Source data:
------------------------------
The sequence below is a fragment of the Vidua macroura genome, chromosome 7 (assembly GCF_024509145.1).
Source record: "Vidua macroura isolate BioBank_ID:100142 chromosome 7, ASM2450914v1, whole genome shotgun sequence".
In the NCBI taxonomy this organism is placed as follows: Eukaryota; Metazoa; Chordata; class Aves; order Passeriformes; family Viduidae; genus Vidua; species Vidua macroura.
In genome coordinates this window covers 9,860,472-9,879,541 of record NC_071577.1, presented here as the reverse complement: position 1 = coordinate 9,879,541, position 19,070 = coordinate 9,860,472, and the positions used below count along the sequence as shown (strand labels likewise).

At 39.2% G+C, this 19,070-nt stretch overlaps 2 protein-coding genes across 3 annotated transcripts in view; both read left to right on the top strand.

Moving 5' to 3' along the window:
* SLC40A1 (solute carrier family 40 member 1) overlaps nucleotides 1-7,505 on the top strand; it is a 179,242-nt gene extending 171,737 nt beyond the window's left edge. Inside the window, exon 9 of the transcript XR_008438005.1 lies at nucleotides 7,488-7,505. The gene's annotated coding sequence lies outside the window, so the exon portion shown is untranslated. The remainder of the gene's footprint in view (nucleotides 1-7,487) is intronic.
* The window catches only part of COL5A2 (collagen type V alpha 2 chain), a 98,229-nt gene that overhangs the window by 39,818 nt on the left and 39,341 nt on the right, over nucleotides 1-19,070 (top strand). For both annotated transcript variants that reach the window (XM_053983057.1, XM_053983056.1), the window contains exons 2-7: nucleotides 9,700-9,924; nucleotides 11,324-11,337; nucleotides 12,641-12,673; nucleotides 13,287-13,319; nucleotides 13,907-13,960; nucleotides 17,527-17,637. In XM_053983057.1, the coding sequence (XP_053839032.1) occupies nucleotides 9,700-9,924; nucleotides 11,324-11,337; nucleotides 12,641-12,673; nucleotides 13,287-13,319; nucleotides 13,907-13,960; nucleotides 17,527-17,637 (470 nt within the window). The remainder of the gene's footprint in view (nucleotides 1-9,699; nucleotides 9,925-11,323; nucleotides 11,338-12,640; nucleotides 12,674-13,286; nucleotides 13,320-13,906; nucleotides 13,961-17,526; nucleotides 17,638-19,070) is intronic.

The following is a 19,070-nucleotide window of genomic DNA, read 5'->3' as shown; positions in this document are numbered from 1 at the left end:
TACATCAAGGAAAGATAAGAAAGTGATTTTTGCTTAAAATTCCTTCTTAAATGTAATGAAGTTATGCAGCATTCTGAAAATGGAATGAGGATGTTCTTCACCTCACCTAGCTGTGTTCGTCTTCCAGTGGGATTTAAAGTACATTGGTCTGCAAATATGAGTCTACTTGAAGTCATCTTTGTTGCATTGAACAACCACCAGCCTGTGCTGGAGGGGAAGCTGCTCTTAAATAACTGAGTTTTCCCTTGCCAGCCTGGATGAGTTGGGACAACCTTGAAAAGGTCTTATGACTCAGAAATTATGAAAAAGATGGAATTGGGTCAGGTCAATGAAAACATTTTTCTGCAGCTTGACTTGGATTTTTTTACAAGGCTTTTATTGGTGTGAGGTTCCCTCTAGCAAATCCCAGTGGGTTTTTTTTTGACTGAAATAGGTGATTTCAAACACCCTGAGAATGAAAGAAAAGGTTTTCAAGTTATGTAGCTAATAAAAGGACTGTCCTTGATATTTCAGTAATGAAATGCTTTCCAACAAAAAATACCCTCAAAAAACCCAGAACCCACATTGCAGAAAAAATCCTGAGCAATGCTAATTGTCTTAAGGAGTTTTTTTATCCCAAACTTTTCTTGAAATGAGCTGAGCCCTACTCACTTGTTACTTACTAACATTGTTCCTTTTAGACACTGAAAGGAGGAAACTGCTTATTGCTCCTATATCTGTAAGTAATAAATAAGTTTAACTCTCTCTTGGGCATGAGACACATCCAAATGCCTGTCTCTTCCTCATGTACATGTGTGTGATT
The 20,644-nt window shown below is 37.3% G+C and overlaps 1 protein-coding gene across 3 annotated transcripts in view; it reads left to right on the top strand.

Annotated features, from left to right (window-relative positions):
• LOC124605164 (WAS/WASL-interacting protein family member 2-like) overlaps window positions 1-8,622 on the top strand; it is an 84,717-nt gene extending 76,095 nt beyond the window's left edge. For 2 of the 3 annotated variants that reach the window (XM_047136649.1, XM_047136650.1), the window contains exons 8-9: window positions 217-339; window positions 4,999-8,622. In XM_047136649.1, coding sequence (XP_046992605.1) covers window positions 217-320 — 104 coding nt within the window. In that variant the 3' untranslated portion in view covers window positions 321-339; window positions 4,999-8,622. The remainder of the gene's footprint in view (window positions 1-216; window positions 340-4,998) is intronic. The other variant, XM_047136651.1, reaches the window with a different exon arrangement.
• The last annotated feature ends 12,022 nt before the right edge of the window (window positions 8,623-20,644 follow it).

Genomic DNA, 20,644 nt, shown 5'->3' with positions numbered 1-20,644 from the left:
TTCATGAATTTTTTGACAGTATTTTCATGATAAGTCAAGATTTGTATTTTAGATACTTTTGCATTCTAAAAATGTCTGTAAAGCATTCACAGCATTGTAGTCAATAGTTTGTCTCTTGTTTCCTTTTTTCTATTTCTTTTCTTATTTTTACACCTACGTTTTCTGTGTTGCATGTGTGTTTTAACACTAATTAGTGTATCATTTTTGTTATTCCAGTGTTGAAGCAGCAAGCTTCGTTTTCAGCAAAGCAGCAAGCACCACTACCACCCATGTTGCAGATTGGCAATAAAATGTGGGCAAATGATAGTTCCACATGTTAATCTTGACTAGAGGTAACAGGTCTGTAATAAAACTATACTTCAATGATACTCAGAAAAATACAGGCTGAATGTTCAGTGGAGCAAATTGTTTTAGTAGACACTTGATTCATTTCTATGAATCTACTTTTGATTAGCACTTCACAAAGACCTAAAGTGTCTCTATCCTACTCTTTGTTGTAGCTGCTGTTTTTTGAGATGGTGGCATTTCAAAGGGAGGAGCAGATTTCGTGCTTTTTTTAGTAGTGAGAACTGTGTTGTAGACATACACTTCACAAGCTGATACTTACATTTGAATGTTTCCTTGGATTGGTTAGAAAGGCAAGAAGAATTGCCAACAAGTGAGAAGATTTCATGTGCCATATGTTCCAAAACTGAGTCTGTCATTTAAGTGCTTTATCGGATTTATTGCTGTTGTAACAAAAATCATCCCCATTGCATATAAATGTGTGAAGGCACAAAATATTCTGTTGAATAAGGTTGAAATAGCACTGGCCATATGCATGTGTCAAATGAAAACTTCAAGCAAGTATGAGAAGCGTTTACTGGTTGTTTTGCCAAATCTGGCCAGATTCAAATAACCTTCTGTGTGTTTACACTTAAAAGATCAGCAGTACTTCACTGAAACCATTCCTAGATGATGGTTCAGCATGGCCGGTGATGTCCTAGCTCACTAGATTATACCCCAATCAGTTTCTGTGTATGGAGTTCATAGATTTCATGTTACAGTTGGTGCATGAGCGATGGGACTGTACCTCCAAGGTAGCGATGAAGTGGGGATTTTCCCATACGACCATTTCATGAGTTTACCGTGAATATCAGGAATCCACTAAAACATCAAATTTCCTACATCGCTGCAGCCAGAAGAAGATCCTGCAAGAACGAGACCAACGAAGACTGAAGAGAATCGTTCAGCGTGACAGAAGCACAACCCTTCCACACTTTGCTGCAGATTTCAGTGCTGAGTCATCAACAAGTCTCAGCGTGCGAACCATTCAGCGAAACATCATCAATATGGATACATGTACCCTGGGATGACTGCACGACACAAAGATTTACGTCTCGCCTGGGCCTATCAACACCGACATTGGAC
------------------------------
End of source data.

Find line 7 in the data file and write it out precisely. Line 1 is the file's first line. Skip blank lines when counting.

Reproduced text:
* SLC40A1 (solute carrier family 40 member 1) overlaps nucleotides 1-7,505 on the top strand; it is a 179,242-nt gene extending 171,737 nt beyond the window's left edge. Inside the window, exon 9 of the transcript XR_008438005.1 lies at nucleotides 7,488-7,505. The gene's annotated coding sequence lies outside the window, so the exon portion shown is untranslated. The remainder of the gene's footprint in view (nucleotides 1-7,487) is intronic.